Have you heard of Frankenstein? Maybe you’ve seen this pretend monster in movies or books. He is often depicted as being tall and strong with dark hair, green skin, and stitches holding him together since he was created by Dr. Frankenstein. That’s where Frankenstein actually got his name, from the Mad Scientist who created him, Dr. Frankenstein.
“Farewell! I leave you and in you the last of humankind whom these eyes will ever behold. Farewell, Frankenstein!”
These are the lines from the novel Frankenstein, written around 200 years ago. That’s how old the story of Frankenstein is! Did you also know that the novel is one of the most famous pieces of writing in history? Now let’s take a closer look at the woman behind the novel named Mary Shelley.
Mary Shelley was born in London in 1797. Her mother was a philosopher and writer named Mary Wollstonecraft and her father, William Godwin, was a philosopher, novelist, and journalist. Both her parents were well-known thinkers who challenged how things worked in the late eighteenth century: Mary Wollstonecraft spoke out for women’s rights, and William Godwin criticized the British government system, especially the monarchy, which means a country run by kings and queens.
Sadly, Mary’s mother died shortly after she was born. This left William to raise Mary, along with her older half-sister, Fanny, alone. Her father wrote a book about his wife, and later Mary was able to read it. Later, she also read the books her mother had written and was brought up cherishing her memory. Overall, Mary’s earliest years were happy ones.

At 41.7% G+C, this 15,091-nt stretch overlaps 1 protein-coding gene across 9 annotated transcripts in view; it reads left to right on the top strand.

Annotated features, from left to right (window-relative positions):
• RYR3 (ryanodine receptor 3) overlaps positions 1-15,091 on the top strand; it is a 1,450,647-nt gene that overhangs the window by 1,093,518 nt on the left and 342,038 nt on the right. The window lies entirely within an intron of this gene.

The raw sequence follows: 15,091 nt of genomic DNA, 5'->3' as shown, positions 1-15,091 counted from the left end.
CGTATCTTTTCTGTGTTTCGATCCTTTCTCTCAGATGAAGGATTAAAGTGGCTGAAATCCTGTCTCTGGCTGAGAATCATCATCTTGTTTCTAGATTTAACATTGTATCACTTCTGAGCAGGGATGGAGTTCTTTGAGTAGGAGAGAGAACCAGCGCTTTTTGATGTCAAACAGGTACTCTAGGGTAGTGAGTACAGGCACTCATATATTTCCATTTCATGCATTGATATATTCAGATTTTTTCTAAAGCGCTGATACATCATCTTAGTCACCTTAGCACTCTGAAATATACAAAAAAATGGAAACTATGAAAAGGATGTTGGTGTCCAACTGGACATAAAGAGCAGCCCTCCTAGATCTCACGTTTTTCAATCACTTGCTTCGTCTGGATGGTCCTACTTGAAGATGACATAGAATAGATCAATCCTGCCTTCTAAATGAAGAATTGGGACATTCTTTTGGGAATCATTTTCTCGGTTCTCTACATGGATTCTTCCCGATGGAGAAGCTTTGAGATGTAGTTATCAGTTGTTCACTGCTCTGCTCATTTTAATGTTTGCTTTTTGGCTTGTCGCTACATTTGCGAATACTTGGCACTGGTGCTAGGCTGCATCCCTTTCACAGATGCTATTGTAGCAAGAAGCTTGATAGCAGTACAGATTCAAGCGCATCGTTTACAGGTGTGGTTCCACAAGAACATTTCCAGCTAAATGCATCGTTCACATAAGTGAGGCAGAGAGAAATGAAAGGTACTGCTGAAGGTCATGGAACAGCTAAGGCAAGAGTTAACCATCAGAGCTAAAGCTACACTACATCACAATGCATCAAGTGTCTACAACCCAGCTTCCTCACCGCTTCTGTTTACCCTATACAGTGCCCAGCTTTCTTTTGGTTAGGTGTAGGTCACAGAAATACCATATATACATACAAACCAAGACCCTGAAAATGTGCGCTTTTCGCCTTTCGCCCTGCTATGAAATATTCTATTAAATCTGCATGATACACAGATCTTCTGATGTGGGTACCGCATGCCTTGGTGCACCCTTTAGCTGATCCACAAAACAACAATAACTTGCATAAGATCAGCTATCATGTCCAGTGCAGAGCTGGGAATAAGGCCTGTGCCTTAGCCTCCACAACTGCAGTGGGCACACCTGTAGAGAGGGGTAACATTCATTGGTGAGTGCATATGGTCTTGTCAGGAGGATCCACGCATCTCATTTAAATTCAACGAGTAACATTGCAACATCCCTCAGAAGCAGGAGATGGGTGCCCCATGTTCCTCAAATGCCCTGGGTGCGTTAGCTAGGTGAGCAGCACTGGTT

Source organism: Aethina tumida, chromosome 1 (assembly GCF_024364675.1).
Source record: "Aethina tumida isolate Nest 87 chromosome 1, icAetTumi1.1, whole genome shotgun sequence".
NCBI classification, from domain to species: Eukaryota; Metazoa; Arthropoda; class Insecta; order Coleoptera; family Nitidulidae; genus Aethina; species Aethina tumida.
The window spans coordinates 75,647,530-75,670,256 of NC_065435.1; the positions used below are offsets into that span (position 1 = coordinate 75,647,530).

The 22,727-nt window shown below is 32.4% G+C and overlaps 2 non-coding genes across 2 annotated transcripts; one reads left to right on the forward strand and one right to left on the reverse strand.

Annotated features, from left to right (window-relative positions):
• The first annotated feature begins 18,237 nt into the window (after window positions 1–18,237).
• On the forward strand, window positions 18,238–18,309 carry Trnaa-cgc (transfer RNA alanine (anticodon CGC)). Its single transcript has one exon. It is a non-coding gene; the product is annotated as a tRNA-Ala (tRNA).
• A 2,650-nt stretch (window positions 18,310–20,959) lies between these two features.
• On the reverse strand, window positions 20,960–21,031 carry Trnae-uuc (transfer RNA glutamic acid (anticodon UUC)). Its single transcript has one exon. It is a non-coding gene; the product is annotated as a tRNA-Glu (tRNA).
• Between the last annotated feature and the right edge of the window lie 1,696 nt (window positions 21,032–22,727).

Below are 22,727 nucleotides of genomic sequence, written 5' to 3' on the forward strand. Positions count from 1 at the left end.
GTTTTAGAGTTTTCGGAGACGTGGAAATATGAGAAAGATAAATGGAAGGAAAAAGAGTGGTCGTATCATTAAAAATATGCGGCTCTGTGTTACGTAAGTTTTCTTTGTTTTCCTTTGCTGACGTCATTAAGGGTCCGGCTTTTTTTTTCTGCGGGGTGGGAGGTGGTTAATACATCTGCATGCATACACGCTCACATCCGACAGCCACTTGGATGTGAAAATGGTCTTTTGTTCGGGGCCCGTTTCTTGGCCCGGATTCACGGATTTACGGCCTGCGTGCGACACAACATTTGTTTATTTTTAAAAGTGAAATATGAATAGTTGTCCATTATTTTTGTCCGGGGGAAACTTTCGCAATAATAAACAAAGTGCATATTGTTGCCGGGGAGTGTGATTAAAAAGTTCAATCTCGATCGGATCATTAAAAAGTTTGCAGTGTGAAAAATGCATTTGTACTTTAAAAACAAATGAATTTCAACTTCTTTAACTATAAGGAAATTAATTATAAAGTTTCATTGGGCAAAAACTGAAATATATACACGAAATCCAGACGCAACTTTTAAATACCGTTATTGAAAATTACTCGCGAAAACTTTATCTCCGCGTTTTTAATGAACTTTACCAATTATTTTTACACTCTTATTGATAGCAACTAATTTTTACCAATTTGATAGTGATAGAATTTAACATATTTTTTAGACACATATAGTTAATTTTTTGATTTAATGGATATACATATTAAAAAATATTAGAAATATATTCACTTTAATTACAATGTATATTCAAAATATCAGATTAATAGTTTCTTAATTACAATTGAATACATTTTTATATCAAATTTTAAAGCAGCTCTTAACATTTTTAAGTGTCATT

Mary’s father gave her an education that was different from her time. Mary briefly attended a boarding school, but for most of her childhood, she had a governess and a daily tutor. Her father, William, also taught her about a wide range of subjects. William ran a publishing company, and Mary grew up surrounded by the books, games, and maps that the company sold. She learned Roman and Greek history by reading the books her father published. Her father also had a large library and many interesting, well-educated friends with who Mary got to meet and interact. A few of these friends were very well-known, such as the poet Samuel Taylor Coleridge and the former Vice-President of the United States, Aaron Burr. William also enjoyed taking his children on field trips as part of their education!
Mary enjoyed learning, and this homeschooling arrangement worked well for her. When she was 15, her father described her as “singularly bold, somewhat imperious, and active of mind. Her desire for knowledge is great, and her perseverance in everything she undertakes is almost invincible.” In other words, she was curious, dedicated, and maybe a little bit stubborn!
Mary first met the poet and philosopher Percy Bysshe (Bish) Shelley when she was in her late teens. He was a friend of her father’s and would visit the family often. Mary and Percy began meeting each other secretly at her mother’s grave in the churchyard of St Pancras Old Church. Eventually, they fell in love. The couple secretly left for France together, and later married.
A few years later, in 1816, Mary and Percy traveled to Geneva, Switzerland. They planned to spend the summer at the home of the poet Lord Byron. It turned out to be a very strange, but very important summer for Mary. Mary and her friends spent their time writing, boating, and talking around the fire late into the night. The summer of 1816 was much colder and rainier than usual. This strange weather was caused by a volcanic eruption that happened halfway around the world, in Indonesia, that affected weather all over the world, but Mary and her friends did not know this. Stuck inside for days at a time, Mary and her companions would sit around the fire and tell each other German ghost stories. This gave Byron the idea to challenge his guests to each write their own ghost stories.